Charles Schmid eventually told Richie Bruns about the killing, and this would prove to later be his undoing. But Schmid’s horrifying crime was an open secret amongst Schmid’s high school friends in Tucson. “A lot of people knew, but it was already too late. Telling would just have made it tough on everyone,” claimed one friend.

Just one year after Rowe disappeared, Schmid’s 17-year-old girlfriend Gretchen Fritz — and her younger sister Wendy — also disappeared. As with his first killing, Schmid couldn’t resist getting others involved, so he told Richie Bruns about the bodies — and showed him where they were.

Bruns eventually began to fear that Charles Schmid would kill his own girlfriend, so he fled to Ohio to his parents’ house, where he told them everything he knew about the murders. Later, Bruns would be a key witness for the prosecution when Schmid was eventually arrested and tried for the murders of the three girls.

“I was a witness to him losing his mind,” Bruns wrote in his book about the murders. “Like the time he grabbed his cat, tied a heavy cord to its tail, and began to bash it bloody against the wall.”

The Trial And Brutal End Of Charles Schmid

Charles Schmid Pied Piper Of Tucson

Bettmann/GettyCharles Schmid being held by Pima County Sheriff Waldon V. Burr near the desert grave of Alleen Rowe.

Now dubbed “The Pied Piper of Tucson” by the fascinated news media, Charles Schmid was put on trial for the murders of Alleen Rowe, Gretchen Fritz, and Wendy Fritz. F. Lee Bailey — who had worked on the Boston Strangler case, and would eventually gain notoriety for his work on the O.J. Simpson murder trial — was brought in as a consultant.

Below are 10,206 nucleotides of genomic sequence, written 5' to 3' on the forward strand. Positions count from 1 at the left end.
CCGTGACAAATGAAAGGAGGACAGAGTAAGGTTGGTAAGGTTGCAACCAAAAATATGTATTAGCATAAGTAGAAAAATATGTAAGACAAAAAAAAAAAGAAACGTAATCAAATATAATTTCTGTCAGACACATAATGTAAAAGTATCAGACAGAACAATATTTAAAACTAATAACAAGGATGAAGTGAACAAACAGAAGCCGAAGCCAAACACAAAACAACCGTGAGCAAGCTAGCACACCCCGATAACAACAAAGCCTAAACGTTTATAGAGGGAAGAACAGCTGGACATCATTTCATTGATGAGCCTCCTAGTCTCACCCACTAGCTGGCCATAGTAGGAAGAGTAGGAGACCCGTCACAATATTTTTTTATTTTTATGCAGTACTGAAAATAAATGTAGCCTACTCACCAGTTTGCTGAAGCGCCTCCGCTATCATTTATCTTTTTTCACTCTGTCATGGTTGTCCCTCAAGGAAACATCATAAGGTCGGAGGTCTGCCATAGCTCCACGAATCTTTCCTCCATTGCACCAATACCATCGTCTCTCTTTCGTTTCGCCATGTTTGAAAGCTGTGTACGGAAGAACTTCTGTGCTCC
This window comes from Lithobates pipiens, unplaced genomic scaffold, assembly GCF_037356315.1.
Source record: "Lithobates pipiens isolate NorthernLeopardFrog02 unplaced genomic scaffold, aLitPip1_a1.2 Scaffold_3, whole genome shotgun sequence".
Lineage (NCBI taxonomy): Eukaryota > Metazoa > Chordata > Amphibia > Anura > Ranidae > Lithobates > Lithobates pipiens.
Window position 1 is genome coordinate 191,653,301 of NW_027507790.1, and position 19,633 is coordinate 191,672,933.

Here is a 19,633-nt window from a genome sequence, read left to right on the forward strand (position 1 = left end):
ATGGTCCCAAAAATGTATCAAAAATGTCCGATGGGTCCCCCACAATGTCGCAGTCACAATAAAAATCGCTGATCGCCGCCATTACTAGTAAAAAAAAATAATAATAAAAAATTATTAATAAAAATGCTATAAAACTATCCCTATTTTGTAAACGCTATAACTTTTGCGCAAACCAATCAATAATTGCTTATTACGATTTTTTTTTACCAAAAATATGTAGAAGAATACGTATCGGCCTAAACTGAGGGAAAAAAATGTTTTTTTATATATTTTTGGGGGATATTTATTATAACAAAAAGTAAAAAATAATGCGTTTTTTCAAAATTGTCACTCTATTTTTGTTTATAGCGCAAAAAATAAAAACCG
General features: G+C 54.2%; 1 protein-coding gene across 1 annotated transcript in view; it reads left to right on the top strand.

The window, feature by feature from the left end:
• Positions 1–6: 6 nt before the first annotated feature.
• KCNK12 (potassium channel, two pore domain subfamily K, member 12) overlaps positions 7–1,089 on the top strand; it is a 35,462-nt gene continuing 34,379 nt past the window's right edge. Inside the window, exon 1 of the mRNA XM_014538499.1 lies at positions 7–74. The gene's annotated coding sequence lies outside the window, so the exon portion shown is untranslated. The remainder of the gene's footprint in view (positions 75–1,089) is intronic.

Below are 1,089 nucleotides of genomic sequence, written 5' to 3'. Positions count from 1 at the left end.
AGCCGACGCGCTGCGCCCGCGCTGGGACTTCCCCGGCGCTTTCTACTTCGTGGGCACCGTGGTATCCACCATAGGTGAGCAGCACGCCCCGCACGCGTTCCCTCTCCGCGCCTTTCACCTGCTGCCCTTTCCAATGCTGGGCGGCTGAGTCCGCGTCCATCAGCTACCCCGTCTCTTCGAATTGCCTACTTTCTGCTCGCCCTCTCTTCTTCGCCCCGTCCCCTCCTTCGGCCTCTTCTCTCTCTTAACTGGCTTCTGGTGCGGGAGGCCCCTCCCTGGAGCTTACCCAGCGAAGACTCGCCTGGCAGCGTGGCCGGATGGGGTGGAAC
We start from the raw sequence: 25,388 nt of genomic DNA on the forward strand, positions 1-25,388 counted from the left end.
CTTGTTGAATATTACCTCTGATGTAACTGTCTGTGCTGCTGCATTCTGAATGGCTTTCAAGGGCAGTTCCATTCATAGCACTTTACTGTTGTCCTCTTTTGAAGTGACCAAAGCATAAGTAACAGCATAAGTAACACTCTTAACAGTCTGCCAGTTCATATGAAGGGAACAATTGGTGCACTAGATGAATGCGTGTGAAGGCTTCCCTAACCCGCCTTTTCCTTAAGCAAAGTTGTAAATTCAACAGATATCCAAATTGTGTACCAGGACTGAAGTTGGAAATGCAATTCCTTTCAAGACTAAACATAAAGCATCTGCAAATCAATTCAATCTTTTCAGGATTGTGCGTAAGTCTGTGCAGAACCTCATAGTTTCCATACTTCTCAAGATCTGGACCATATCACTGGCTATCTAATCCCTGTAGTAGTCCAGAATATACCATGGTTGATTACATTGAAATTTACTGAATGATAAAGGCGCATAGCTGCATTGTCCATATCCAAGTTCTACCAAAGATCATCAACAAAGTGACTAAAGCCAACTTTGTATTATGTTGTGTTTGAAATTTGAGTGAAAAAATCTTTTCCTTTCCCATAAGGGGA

Schmid was found guilty of murder in 1966. For the murder of Rowe, he got 50 years to life in prison; for the double murder of the Fritz sisters, he got the death penalty. When the Arizona supreme court abolished the death penalty, Schmid’s sentence was commuted to life in prison. After a failed prison break attempt, Schmid was stabbed repeatedly by his fellow inmates on March 20, 1975. He lost an eye and kidney in the attack and died 10 days later.

But the story of Charles Schmid still lives on in popular culture.

The brutal case inspired the 1966 short story “Where Are You Going, Where Have You Been?” by Joyce Carol Oates. In 1985, the film Smooth Talk — with Treat Williams in the Schmid role — was released. And Rose McGowan’s 2014 directorial debut, Dawn, told the story of Charles Schmid through the eyes of his first victim, Alleen Rowe (who was renamed “Dawn” in the film).

Now that you’ve read about Charles Schmid, the Pied Piper Of Tucson, learn about Richard Huckle, the “Gap Year Pedophile” who assaulted over 200 children — and was stabbed to death in prison. Then, read about Skylar Neese, the 16-year-old girl who was stabbed to death by her best friends because they didn’t like her anymore.

Bernadette Giacomazzo
Bernadette Giacomazzo is a New York City-based editor, writer, photographer, and publicist whose work has been featured in People, Teen Vogue, BET, HipHopDX, XXL Magazine, The Source, Vibe, The Los Angeles Times, and elsewhere.
Erik Hawkins
Erik Hawkins studied English and film at Keene State College in NH and has taught English as a Second Language stateside and in South America. He has done award-winning work as a reporter and editor on crime, local government, and national politics for almost 10 years, and most recently produced true crime content for NBC's Oxygen network.
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Giacomazzo, Bernadette. "The Chilling Story Of Charles Schmid, The ‘Pied Piper Of Tucson’.", February 16, 2022, Accessed June 13, 2024.